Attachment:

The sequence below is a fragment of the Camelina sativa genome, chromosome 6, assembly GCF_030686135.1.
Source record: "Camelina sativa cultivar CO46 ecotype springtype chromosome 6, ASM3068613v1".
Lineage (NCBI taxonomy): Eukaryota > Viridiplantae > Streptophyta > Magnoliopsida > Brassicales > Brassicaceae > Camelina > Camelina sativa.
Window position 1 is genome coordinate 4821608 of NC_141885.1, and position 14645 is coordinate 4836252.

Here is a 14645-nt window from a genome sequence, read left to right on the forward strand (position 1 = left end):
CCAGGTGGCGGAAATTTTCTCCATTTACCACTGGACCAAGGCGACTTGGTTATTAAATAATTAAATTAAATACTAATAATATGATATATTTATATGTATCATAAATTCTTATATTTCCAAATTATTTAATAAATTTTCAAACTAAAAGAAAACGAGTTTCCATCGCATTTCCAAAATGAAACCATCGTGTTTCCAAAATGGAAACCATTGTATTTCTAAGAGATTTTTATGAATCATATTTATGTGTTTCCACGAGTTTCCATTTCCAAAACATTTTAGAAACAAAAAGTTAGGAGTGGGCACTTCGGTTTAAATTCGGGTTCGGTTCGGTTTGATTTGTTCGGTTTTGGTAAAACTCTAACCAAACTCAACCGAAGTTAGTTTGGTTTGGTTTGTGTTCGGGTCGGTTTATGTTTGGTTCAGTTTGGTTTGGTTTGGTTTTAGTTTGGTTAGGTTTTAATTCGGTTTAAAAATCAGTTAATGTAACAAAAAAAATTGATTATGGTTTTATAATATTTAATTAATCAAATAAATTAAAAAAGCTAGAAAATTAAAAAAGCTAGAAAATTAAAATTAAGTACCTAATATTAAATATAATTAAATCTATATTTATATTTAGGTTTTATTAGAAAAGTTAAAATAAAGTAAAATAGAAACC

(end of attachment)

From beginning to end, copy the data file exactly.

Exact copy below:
The sequence below is a fragment of the Camelina sativa genome, chromosome 6, assembly GCF_030686135.1.
Source record: "Camelina sativa cultivar CO46 ecotype springtype chromosome 6, ASM3068613v1".
Lineage (NCBI taxonomy): Eukaryota > Viridiplantae > Streptophyta > Magnoliopsida > Brassicales > Brassicaceae > Camelina > Camelina sativa.
Window position 1 is genome coordinate 4821608 of NC_141885.1, and position 14645 is coordinate 4836252.

Here is a 14645-nt window from a genome sequence, read left to right on the forward strand (position 1 = left end):
CCAGGTGGCGGAAATTTTCTCCATTTACCACTGGACCAAGGCGACTTGGTTATTAAATAATTAAATTAAATACTAATAATATGATATATTTATATGTATCATAAATTCTTATATTTCCAAATTATTTAATAAATTTTCAAACTAAAAGAAAACGAGTTTCCATCGCATTTCCAAAATGAAACCATCGTGTTTCCAAAATGGAAACCATTGTATTTCTAAGAGATTTTTATGAATCATATTTATGTGTTTCCACGAGTTTCCATTTCCAAAACATTTTAGAAACAAAAAGTTAGGAGTGGGCACTTCGGTTTAAATTCGGGTTCGGTTCGGTTTGATTTGTTCGGTTTTGGTAAAACTCTAACCAAACTCAACCGAAGTTAGTTTGGTTTGGTTTGTGTTCGGGTCGGTTTATGTTTGGTTCAGTTTGGTTTGGTTTGGTTTTAGTTTGGTTAGGTTTTAATTCGGTTTAAAAATCAGTTAATGTAACAAAAAAAATTGATTATGGTTTTATAATATTTAATTAATCAAATAAATTAAAAAAGCTAGAAAATTAAAAAAGCTAGAAAATTAAAATTAAGTACCTAATATTAAATATAATTAAATCTATATTTATATTTAGGTTTTATTAGAAAAGTTAAAATAAAGTAAAATAGAAACC